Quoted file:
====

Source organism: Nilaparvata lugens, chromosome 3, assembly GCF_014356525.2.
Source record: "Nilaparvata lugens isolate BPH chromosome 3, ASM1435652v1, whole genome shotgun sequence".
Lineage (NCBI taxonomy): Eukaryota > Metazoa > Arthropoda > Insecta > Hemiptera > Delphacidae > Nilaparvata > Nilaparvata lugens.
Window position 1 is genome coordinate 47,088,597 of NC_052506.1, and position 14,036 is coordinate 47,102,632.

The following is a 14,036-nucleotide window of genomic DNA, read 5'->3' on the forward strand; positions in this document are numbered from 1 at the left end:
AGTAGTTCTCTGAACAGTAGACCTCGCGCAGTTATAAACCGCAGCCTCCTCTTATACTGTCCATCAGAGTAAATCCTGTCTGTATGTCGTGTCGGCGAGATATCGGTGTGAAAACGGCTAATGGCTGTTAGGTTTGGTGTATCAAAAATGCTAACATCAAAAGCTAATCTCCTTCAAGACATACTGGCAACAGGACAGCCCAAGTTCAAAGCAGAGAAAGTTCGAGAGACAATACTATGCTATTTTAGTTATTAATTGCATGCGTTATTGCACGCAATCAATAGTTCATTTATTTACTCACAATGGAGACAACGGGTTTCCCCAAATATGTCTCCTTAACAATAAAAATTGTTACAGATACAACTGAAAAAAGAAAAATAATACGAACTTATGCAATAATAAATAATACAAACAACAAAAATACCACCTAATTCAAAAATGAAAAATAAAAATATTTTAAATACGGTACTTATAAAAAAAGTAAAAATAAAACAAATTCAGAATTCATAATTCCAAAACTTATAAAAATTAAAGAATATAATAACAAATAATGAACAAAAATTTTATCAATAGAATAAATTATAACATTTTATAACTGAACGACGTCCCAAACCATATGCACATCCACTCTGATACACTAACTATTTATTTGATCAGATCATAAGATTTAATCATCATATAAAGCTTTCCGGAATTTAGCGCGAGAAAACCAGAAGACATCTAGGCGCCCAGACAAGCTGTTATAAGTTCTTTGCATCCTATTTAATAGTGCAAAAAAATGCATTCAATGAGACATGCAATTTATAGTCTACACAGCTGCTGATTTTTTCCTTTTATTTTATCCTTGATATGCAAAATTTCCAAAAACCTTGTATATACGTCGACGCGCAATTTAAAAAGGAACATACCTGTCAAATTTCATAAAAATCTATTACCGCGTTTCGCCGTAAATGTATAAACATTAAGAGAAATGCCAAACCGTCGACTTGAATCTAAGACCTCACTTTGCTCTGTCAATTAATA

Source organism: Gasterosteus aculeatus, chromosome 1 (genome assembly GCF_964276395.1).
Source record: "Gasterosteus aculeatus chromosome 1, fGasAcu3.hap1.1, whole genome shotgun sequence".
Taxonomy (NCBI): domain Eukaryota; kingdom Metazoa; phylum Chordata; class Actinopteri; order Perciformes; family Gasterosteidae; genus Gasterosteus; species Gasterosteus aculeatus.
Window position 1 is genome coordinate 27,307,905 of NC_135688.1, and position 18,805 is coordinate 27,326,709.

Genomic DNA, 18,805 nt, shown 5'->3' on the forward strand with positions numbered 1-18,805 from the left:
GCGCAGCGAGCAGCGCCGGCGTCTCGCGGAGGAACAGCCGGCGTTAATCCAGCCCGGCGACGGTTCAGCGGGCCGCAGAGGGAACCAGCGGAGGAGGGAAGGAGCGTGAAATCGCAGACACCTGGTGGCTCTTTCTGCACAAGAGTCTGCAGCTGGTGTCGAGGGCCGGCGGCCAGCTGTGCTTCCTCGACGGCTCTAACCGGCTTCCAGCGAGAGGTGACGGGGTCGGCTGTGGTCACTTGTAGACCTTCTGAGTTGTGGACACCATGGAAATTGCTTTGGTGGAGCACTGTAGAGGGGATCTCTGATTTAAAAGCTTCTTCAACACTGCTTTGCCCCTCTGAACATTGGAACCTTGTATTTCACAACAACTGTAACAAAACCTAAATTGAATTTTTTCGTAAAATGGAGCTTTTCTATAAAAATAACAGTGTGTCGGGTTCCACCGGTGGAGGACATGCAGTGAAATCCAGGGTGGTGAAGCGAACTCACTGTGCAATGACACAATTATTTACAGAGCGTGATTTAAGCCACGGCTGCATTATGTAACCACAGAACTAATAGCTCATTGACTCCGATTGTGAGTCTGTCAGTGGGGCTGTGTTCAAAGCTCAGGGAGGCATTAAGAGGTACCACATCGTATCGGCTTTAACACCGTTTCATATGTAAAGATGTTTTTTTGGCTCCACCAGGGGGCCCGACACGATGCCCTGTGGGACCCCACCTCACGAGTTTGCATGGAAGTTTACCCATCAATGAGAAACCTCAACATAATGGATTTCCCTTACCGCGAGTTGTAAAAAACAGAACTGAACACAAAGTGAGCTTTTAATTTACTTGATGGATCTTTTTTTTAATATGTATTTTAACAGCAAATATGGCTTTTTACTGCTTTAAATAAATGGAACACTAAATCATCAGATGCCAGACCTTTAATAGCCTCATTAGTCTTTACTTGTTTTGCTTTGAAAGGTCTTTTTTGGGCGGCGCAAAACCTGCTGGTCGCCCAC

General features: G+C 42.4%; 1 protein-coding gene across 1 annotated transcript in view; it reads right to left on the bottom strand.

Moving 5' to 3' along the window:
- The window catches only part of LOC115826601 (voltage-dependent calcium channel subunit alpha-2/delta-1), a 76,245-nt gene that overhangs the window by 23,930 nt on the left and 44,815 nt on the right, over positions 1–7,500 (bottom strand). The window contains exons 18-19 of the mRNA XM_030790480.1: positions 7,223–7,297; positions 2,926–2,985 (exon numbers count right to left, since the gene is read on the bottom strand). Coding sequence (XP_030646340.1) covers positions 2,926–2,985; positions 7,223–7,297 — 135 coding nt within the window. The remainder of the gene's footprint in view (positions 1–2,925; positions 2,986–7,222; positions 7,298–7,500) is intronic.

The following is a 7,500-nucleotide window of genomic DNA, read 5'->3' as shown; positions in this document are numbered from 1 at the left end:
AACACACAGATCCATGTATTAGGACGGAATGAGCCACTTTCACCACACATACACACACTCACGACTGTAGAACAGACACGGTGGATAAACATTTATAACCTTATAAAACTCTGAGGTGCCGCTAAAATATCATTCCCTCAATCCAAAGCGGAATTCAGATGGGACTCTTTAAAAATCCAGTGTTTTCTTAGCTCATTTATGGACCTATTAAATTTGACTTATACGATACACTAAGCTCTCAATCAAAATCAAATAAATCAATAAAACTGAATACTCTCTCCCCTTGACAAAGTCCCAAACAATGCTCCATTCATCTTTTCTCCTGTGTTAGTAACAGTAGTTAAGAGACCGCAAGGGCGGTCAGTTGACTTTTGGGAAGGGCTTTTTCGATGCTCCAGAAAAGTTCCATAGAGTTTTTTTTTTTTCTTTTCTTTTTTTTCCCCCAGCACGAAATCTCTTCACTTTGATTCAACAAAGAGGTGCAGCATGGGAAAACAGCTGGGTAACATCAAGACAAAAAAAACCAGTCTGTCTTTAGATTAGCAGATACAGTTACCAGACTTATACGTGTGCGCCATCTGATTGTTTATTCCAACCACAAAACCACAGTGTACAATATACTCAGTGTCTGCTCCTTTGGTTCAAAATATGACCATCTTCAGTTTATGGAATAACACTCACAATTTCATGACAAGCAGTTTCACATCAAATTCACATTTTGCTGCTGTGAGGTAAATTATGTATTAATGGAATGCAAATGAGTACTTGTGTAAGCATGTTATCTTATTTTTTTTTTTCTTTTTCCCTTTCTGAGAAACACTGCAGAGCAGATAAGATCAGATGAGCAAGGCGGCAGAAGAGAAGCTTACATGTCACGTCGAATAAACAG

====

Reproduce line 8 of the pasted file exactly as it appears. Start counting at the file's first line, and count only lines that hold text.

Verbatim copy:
Source record: "Gasterosteus aculeatus chromosome 1, fGasAcu3.hap1.1, whole genome shotgun sequence".